Beware of Scams

logo_Utilities United Against Scams

BPUB is doing its part in the battle against scammers. This nationwide problem is being met by a coalition of utilities called Utilities United Against Scams (UUAS), of which BPUB is now a part. The group’s mission is to educate customers about scammers and to put those scammers out of business.

Types of Scams

  • phone


    • Disconnection Deception: Scammers threatening to cut off services and demand payment.
    • Equipment or Repair Bogus Fee: Scammers call demanding separate payment to replace or install a utility-related device or meter.
    • Overpayment trick - Scammers call claiming you have overpaid your utility bill, and you need to provide personal bank account information or a credit card number to facilitate a refund.
    • Bill Payment or Credit Con - Scammers may provide you with a phony bank, Federal Reserve, secret account, or Social Security trust account routing number for you to use to pay your utility bills or to receive a credit for your utility bills.
    • Power Restoration Rip Off- Scammers call offering to restore power quickly or in a preferential order for immediate payment typically in the aftermath of hurricanes and other severe storms causing widespread power outages.
    • Smishing Scam - Smishing, short for SMS phishing, is a relatively new scam that attempts to trick mobile phone users into giving scammers personal information, which can be used for identity theft, via a text or SMS message.
  • in-person


    • Contractor Con - Scammers posing as utility workers or contractors affiliated with your utility may knock on your door claiming to be employed or hired by the utility company to reset, repair, replace, or inspect your utility meter or other utility-related device.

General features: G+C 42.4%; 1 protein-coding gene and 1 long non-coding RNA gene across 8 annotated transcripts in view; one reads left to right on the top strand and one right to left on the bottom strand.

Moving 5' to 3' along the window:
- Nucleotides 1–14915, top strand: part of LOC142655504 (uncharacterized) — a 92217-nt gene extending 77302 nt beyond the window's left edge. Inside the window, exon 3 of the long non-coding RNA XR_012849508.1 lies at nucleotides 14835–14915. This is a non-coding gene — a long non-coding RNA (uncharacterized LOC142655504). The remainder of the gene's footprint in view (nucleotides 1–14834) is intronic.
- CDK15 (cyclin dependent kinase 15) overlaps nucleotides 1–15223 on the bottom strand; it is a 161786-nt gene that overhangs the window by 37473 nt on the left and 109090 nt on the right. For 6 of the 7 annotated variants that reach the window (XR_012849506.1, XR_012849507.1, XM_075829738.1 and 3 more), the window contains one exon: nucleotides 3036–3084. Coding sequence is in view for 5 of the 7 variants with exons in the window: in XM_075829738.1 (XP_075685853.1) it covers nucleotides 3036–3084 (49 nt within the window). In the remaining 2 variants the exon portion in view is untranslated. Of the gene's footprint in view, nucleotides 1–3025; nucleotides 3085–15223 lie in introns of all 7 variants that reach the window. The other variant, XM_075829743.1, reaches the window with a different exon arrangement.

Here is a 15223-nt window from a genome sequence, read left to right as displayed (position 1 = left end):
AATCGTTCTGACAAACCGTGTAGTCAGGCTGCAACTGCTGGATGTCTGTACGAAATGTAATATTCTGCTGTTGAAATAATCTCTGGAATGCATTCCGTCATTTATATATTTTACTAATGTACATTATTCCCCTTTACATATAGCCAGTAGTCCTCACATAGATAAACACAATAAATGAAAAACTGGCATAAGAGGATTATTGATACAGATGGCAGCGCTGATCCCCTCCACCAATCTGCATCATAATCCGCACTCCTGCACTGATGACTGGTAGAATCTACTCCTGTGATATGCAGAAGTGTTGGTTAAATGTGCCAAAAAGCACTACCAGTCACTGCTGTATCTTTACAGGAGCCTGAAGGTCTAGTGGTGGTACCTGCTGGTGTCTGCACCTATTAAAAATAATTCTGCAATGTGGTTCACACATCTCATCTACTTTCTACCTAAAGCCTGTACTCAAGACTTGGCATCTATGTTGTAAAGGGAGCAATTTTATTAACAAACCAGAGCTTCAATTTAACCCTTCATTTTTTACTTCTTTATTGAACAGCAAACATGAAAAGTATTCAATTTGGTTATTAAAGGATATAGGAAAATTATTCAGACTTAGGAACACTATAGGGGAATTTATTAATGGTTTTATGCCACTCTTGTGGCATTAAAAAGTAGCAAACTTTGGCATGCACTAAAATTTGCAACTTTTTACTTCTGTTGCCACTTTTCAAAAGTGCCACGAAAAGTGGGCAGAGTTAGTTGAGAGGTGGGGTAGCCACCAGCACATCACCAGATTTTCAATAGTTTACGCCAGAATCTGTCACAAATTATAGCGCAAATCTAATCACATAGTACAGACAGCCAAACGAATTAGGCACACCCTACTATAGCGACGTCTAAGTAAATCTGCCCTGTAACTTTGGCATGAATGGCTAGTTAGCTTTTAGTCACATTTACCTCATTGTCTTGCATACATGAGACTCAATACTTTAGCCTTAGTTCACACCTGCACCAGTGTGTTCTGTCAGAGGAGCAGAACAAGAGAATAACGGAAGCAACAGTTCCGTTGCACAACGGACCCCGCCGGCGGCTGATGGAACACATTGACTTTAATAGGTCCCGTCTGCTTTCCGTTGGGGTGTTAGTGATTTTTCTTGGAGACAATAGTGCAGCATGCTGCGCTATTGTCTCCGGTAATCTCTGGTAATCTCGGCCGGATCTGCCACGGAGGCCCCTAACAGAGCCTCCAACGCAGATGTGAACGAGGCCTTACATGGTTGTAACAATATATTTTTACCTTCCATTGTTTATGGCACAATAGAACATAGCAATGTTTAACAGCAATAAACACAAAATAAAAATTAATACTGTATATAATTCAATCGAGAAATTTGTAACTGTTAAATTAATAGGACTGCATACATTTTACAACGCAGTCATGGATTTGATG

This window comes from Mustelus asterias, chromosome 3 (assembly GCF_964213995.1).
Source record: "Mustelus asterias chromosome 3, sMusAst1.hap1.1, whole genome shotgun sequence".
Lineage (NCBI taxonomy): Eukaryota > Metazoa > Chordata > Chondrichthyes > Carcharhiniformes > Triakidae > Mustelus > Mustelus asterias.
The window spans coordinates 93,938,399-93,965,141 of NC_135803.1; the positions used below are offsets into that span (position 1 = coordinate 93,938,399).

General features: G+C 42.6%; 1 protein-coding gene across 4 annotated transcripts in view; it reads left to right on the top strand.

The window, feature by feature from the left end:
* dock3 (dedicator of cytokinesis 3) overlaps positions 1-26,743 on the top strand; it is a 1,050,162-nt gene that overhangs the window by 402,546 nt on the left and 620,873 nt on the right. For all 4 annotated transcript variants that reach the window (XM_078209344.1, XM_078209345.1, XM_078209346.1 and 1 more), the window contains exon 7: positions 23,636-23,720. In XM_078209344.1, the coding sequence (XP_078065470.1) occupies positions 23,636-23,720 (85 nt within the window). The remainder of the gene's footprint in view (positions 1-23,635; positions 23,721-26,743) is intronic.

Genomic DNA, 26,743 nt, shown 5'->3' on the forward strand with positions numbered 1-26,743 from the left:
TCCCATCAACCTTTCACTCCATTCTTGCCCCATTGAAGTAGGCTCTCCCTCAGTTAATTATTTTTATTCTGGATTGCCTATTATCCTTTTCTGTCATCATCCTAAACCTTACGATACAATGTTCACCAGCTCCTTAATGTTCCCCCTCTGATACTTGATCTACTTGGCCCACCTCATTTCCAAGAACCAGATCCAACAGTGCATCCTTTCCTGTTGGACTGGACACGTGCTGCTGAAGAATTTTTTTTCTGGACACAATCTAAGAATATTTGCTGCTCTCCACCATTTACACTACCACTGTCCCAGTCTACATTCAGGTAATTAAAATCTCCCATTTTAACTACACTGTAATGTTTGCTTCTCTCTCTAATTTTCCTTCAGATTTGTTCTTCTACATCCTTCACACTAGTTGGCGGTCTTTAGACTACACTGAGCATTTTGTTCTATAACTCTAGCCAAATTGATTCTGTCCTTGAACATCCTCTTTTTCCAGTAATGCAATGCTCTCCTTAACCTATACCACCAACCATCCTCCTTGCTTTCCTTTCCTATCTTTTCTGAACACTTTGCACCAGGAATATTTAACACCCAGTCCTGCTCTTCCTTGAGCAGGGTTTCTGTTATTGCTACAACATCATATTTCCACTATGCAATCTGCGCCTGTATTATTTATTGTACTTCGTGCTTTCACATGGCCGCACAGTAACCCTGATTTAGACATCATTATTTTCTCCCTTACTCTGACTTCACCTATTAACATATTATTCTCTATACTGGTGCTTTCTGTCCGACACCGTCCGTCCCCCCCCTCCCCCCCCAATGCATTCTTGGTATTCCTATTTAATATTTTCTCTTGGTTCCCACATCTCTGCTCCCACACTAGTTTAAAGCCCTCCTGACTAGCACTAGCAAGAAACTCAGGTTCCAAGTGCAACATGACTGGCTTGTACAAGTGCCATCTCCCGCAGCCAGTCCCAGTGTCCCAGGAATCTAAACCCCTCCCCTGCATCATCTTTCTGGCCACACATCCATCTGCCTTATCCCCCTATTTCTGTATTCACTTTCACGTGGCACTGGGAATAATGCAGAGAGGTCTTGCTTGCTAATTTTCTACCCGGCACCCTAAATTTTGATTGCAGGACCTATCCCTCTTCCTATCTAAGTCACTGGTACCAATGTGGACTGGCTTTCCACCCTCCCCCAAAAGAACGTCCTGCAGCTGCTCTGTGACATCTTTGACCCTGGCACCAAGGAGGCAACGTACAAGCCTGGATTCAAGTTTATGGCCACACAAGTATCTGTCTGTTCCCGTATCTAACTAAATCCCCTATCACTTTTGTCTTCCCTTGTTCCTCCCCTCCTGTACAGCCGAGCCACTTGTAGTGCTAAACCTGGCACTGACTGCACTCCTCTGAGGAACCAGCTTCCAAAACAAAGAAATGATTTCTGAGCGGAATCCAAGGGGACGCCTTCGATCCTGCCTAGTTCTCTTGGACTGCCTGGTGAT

• Home Improvement Huckster - Scammers posing as utility workers may appear unannounced at your front door offering a free energy audit, efficiency inspection, water quality or pressure testing, or some other service.
    • Leak Lie - Scammers posing as utility workers may knock on your door claiming that there is a major gas or water leak in the area and that they need to come inside to check the pipes or lines.
  • social


    • Bogus Emails - Scammers send suspicious emails that appear to be a bill sent by your utility company, potentially featuring your utility’s logo and color scheme.
    • Employment Ruse - Scammers post spoofed utility employment listings on job-search websites and contact potential job applicants with employment offers in an attempt to trick them into divulging personal information.

Consumer's Guide to Impostor Utility Scams

The Consumer’s Guide to Impostor Utility Scams is an educational guide that provides key information to consumers and community leaders on the types of impostor utility scams that are occurring across the country (phone, in-person, and internet), tips to avoid scams that individuals can use and share with their communities, and names and contact information for the entities and organizations that may be called upon in case someone becomes a victim of an impostor scam.